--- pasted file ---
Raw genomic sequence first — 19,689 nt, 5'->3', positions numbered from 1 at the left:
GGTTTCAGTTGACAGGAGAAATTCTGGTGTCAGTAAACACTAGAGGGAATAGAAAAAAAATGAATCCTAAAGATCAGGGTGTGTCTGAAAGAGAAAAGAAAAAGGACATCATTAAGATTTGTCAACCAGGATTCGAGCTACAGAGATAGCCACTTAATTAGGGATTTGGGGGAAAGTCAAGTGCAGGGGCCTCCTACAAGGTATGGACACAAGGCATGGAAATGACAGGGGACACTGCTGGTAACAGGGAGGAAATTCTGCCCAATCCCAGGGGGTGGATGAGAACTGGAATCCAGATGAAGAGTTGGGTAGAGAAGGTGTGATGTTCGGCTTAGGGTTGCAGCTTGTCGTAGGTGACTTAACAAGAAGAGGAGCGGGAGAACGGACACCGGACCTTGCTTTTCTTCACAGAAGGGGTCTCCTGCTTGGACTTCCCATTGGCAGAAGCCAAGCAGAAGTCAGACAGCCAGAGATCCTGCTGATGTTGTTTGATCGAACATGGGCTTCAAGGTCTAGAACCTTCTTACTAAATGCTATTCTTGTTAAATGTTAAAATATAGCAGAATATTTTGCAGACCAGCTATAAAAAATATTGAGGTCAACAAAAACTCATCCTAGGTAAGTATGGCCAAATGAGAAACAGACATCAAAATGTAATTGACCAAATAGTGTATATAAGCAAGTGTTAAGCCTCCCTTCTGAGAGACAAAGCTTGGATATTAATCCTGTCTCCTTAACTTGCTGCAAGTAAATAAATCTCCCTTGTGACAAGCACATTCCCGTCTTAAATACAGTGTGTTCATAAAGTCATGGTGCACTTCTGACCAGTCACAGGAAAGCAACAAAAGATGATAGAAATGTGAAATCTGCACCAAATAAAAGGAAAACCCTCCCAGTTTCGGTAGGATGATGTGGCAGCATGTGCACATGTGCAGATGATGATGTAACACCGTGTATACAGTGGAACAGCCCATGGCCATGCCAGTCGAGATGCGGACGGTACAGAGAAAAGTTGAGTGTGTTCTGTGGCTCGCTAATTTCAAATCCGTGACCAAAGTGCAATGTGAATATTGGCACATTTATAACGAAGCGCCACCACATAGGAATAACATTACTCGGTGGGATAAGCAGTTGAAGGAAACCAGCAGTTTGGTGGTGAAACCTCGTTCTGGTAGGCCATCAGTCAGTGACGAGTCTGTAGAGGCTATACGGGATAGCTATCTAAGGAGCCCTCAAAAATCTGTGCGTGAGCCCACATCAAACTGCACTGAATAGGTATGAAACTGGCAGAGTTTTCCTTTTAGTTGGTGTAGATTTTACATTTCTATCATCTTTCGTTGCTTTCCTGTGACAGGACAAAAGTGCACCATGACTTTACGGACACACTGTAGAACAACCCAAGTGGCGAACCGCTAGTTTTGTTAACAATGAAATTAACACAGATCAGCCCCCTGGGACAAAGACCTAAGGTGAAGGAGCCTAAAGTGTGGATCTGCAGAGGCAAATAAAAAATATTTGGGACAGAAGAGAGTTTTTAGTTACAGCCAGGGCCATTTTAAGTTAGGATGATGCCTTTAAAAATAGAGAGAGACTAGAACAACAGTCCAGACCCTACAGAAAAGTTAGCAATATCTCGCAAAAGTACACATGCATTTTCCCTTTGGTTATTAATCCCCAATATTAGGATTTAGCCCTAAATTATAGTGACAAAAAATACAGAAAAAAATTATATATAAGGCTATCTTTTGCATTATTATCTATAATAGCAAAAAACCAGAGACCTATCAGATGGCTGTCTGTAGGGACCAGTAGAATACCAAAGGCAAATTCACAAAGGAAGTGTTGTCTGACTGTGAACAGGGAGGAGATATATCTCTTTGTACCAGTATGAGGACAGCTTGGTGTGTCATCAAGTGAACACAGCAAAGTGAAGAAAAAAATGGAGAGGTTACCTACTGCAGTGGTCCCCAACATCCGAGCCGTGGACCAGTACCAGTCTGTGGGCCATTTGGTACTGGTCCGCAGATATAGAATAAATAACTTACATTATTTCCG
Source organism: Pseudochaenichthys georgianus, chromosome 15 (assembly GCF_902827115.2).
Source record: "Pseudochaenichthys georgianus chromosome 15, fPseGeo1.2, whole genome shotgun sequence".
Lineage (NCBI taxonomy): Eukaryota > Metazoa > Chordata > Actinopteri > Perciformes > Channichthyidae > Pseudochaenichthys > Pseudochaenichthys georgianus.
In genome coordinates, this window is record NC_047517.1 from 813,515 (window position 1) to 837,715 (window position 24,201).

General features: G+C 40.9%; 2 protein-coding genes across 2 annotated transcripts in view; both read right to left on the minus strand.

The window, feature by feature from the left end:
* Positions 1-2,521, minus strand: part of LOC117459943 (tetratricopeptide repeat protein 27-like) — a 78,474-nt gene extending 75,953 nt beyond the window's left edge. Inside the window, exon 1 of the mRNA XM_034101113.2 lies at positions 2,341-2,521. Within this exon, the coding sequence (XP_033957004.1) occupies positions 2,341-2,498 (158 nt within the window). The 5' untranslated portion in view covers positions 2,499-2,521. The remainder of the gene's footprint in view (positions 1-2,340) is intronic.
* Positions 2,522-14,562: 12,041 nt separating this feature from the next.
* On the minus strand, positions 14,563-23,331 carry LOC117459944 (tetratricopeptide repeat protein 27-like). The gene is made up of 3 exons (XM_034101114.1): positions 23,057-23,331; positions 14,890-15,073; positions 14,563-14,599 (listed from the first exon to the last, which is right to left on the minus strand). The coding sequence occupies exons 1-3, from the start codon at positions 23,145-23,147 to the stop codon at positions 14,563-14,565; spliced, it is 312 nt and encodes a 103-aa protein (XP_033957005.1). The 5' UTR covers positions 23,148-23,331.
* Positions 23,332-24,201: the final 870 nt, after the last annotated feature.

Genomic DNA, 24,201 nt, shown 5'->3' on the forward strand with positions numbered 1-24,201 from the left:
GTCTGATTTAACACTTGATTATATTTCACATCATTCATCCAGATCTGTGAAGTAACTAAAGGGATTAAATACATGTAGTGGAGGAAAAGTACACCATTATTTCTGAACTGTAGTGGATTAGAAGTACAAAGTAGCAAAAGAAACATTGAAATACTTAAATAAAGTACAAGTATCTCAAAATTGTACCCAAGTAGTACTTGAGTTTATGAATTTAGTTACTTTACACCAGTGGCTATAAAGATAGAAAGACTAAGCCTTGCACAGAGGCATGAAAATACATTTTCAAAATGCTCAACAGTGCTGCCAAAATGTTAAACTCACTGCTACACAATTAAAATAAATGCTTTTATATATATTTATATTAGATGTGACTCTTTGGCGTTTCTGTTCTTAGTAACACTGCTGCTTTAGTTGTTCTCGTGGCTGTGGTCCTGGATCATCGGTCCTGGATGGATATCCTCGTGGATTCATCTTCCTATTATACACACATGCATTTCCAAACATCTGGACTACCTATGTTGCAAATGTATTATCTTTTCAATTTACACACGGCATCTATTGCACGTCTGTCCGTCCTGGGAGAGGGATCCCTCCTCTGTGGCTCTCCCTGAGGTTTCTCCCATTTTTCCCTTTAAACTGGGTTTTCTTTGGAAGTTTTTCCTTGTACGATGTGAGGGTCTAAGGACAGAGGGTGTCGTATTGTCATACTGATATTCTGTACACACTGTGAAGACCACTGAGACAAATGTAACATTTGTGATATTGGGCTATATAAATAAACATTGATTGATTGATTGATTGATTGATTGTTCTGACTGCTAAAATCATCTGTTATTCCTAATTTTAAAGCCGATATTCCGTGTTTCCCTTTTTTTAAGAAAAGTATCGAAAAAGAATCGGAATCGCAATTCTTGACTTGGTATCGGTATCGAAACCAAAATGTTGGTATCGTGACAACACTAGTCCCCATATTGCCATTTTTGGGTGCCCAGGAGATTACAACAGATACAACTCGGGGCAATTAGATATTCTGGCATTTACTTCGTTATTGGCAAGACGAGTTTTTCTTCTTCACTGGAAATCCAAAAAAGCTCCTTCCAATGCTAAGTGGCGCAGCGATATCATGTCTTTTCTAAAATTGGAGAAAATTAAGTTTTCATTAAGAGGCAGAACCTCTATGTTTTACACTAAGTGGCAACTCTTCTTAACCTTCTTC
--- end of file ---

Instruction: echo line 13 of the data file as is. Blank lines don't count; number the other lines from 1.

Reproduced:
Genomic DNA, 24,201 nt, shown 5'->3' on the forward strand with positions numbered 1-24,201 from the left: